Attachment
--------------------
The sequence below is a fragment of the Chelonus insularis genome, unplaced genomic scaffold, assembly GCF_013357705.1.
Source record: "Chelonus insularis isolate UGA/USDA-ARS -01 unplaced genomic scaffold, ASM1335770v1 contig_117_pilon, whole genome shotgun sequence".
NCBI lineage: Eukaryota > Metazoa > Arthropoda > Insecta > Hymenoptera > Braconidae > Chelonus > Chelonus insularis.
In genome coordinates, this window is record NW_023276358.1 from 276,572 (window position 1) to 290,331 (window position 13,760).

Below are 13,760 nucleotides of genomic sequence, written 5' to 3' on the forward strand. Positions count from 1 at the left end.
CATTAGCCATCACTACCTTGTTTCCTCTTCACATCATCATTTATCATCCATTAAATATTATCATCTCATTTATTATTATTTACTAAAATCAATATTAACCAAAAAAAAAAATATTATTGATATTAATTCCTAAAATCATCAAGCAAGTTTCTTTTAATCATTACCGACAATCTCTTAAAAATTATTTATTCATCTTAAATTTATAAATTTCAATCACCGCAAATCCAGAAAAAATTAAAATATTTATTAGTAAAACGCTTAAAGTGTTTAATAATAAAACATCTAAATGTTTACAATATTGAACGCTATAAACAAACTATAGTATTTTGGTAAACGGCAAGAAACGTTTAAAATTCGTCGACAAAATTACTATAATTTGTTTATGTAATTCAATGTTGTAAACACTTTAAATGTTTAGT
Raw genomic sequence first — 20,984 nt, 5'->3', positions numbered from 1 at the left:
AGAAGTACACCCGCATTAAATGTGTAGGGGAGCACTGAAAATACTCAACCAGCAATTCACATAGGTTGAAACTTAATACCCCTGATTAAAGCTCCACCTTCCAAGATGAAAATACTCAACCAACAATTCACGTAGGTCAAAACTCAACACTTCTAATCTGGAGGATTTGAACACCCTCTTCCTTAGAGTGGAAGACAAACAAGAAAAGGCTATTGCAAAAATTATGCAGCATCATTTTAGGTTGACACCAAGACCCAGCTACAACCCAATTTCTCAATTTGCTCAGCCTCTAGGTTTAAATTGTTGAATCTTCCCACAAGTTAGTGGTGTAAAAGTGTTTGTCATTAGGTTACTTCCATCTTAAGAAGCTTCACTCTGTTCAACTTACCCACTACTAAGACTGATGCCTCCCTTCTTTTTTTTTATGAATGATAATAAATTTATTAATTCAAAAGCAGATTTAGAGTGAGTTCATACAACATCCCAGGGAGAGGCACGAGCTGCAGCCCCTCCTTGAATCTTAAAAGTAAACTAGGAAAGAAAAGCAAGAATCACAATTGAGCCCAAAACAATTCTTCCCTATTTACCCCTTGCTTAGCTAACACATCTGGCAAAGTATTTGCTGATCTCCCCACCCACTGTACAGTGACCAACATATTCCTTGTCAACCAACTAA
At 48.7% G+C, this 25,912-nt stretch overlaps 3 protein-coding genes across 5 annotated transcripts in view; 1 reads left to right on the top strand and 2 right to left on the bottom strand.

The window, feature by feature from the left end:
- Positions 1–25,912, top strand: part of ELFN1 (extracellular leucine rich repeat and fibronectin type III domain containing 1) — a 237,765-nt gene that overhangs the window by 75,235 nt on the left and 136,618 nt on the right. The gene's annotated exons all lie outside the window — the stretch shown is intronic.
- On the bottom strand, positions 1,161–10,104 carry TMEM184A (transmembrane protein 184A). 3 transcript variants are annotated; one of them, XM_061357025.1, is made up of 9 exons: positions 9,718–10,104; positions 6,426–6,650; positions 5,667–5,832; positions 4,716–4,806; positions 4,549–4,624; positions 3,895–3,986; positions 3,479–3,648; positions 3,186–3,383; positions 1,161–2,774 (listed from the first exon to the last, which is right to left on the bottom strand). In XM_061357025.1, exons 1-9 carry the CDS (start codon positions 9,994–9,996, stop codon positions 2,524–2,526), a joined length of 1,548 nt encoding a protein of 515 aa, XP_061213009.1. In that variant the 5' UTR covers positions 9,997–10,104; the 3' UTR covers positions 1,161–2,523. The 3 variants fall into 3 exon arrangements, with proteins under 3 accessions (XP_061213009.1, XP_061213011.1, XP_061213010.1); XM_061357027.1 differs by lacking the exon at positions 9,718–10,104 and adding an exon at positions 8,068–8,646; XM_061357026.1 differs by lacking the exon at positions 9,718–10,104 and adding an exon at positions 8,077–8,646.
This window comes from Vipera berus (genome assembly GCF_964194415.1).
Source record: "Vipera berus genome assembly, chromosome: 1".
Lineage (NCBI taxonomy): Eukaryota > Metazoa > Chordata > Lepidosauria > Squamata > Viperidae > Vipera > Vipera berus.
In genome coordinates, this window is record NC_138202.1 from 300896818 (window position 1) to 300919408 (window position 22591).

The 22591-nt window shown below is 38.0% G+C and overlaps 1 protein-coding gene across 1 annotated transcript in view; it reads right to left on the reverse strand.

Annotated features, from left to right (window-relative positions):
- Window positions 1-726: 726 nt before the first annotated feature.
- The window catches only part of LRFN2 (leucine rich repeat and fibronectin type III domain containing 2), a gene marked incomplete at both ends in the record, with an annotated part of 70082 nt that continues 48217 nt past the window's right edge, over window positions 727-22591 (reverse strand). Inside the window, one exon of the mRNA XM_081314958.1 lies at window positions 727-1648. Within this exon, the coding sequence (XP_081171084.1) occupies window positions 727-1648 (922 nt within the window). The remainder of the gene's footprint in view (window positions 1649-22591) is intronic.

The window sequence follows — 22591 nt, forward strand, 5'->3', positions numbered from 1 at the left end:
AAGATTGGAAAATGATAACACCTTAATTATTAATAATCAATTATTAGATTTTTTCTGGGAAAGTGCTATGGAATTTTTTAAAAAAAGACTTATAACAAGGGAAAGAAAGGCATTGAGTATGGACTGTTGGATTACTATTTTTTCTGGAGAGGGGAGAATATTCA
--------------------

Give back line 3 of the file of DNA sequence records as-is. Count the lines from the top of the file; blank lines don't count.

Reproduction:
NCBI lineage: Eukaryota > Metazoa > Arthropoda > Insecta > Hymenoptera > Braconidae > Chelonus > Chelonus insularis.